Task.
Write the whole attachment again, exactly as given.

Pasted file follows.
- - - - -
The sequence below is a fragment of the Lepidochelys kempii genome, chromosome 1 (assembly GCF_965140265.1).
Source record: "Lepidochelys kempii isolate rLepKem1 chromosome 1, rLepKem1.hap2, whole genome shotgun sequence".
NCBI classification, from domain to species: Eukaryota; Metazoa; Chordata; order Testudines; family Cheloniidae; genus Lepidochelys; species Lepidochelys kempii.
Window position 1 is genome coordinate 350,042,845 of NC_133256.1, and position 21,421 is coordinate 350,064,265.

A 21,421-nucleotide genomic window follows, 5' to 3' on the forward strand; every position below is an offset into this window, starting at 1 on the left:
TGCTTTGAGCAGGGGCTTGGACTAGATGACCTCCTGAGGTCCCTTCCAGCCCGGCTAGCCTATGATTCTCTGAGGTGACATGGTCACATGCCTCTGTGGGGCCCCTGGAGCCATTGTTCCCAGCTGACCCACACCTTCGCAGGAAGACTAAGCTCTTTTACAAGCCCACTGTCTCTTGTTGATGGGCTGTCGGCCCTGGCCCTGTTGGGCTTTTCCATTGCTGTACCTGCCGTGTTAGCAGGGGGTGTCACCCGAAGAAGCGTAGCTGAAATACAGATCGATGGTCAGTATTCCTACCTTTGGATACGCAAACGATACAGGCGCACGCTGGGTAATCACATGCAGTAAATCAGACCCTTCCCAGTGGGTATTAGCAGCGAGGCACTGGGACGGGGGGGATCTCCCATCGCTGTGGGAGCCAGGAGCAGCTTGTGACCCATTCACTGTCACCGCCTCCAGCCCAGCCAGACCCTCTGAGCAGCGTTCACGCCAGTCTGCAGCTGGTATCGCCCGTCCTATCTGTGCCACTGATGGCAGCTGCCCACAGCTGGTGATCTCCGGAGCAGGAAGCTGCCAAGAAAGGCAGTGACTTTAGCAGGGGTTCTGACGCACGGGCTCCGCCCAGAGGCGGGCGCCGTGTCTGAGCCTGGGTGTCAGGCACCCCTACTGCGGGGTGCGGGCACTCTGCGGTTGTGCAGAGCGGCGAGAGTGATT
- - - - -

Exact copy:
The sequence below is a fragment of the Lepidochelys kempii genome, chromosome 1 (assembly GCF_965140265.1).
Source record: "Lepidochelys kempii isolate rLepKem1 chromosome 1, rLepKem1.hap2, whole genome shotgun sequence".
NCBI classification, from domain to species: Eukaryota; Metazoa; Chordata; order Testudines; family Cheloniidae; genus Lepidochelys; species Lepidochelys kempii.
Window position 1 is genome coordinate 350,042,845 of NC_133256.1, and position 21,421 is coordinate 350,064,265.

A 21,421-nucleotide genomic window follows, 5' to 3' on the forward strand; every position below is an offset into this window, starting at 1 on the left:
TGCTTTGAGCAGGGGCTTGGACTAGATGACCTCCTGAGGTCCCTTCCAGCCCGGCTAGCCTATGATTCTCTGAGGTGACATGGTCACATGCCTCTGTGGGGCCCCTGGAGCCATTGTTCCCAGCTGACCCACACCTTCGCAGGAAGACTAAGCTCTTTTACAAGCCCACTGTCTCTTGTTGATGGGCTGTCGGCCCTGGCCCTGTTGGGCTTTTCCATTGCTGTACCTGCCGTGTTAGCAGGGGGTGTCACCCGAAGAAGCGTAGCTGAAATACAGATCGATGGTCAGTATTCCTACCTTTGGATACGCAAACGATACAGGCGCACGCTGGGTAATCACATGCAGTAAATCAGACCCTTCCCAGTGGGTATTAGCAGCGAGGCACTGGGACGGGGGGGATCTCCCATCGCTGTGGGAGCCAGGAGCAGCTTGTGACCCATTCACTGTCACCGCCTCCAGCCCAGCCAGACCCTCTGAGCAGCGTTCACGCCAGTCTGCAGCTGGTATCGCCCGTCCTATCTGTGCCACTGATGGCAGCTGCCCACAGCTGGTGATCTCCGGAGCAGGAAGCTGCCAAGAAAGGCAGTGACTTTAGCAGGGGTTCTGACGCACGGGCTCCGCCCAGAGGCGGGCGCCGTGTCTGAGCCTGGGTGTCAGGCACCCCTACTGCGGGGTGCGGGCACTCTGCGGTTGTGCAGAGCGGCGAGAGTGATT